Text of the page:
The multiple answers of a complicated question: “are osteoporosis drugs safe?”
David Brownstein, MD, an advocate of dietary, supplements, and exercise solutions to many disease states. He has now weighed in on osteoporosis drugs. Dr. Brownstein states that these drugs are widely used to stimulate bone mass growth, and accomplish their objective. At least seemingly so with the testing methods we have today. He highlights the fact that though these drugs may make an individual appear improved in bone density testing, the fracture risk over the lifetime is not significantly reduced.
Dr. Brownstein has a unique explanation of how these drugs are working in the body: “Osteoporosis drugs (Not just bisphosphonate drugs, but all in the entire osteoporosis category) poison an enzyme in the osteoclasts, causing them to die.”
If physicians better understood the mechanisms of these drugs, they would not be prescribed at the rate they are being prescribed.
Because of the stunting of osteoclast function, bone begins to have different densities throughout a single bone, providing for more complicated fracturing. So not only is the risk of fracture not reduced, but when the fracture occurs the fracture is more complicated and more difficult to deal with. Many “spiral fractures” are seen in the femur, and most often require surgical procedures including wire-mesh, plates, and screws to reassemble the bone for healing can begin. And after a spiral fracture, many patients can re-fracture within these bones, as they do not seem to heal properly.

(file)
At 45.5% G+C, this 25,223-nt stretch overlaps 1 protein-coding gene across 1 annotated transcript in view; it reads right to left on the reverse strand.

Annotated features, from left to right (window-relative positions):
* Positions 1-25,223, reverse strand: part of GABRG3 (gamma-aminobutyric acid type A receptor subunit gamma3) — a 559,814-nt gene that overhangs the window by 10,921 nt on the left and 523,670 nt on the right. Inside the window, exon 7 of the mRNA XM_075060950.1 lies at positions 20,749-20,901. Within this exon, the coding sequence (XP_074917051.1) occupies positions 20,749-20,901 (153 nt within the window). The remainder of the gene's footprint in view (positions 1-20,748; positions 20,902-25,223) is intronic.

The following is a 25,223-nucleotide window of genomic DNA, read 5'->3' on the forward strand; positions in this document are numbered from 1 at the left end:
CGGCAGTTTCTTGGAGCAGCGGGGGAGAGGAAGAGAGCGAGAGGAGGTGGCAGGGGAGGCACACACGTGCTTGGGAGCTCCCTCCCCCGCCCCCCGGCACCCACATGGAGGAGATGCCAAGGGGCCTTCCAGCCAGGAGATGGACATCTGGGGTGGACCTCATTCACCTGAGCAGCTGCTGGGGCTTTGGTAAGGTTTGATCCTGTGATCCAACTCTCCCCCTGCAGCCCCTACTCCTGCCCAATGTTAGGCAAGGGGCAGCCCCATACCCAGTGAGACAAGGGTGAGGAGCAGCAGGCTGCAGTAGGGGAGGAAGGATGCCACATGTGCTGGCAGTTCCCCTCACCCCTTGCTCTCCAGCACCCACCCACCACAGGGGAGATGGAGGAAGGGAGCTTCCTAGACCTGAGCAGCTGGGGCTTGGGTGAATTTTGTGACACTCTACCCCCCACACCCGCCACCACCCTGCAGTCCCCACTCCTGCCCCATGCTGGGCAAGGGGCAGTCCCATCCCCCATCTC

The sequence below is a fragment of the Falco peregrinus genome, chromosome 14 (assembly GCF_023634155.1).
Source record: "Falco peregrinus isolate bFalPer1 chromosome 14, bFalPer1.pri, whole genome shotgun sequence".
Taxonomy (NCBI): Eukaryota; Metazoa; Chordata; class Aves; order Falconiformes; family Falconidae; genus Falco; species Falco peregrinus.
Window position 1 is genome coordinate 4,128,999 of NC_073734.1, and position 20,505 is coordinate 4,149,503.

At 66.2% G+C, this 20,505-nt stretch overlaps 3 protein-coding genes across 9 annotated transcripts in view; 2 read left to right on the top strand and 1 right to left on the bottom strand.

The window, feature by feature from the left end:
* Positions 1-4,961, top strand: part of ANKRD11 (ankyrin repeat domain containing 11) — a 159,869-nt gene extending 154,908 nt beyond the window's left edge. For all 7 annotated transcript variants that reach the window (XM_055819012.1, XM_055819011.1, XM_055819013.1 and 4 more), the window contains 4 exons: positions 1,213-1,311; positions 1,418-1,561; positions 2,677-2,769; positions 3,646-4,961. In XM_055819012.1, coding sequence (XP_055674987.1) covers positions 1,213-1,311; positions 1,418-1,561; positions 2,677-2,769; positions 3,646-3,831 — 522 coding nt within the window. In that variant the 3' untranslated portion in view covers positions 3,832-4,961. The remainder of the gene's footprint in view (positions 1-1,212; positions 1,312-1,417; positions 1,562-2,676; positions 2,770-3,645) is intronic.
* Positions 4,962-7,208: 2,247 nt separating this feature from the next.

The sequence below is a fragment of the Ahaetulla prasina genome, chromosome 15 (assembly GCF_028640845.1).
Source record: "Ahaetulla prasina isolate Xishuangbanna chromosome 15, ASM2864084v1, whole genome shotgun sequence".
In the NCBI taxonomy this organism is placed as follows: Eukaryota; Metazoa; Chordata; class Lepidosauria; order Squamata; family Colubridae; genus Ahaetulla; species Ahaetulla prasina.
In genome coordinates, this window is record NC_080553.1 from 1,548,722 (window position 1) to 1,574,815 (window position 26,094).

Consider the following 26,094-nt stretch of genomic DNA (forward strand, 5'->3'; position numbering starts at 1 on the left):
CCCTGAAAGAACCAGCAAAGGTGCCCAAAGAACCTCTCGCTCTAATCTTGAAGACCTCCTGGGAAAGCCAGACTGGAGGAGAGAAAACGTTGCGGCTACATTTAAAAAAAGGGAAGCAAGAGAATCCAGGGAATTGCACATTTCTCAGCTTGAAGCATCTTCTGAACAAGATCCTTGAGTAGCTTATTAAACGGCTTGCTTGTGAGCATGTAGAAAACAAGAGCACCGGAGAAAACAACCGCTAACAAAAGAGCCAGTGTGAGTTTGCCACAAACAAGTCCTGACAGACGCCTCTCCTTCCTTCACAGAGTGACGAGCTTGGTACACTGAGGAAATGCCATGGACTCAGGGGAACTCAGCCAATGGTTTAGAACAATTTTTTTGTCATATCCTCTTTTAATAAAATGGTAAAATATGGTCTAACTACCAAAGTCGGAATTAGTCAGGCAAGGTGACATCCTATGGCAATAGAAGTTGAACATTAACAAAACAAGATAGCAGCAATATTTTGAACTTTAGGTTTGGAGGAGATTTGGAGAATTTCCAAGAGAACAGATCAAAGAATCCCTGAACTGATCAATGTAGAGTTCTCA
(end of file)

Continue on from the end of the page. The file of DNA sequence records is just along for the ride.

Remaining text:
Q: Are osteoporosis drugs safe?
A: They are the safest option when dietary and exercise options have already been exercised.
While the preferred method of treating low bone mass density should always primarily be dietary changes and exercise, there should be a process of qualification for all options. If an individual is first including in their diet the most important building blocks for bone density, such as; calcium, potassium, magnesium, Then exercise should be the next step. Exercises that are performed slowly, and in a controlled manner, but also with the heaviest weights possible, are best. If a patient wants to pursue an optimal diet, as well as exercise for increasing bone health the physician must be informed. Though many physicians would rather begin with prescribing osteoporosis drugs, most would not argue with a healthier diet, and more focused exercise as the first two steps of treatment.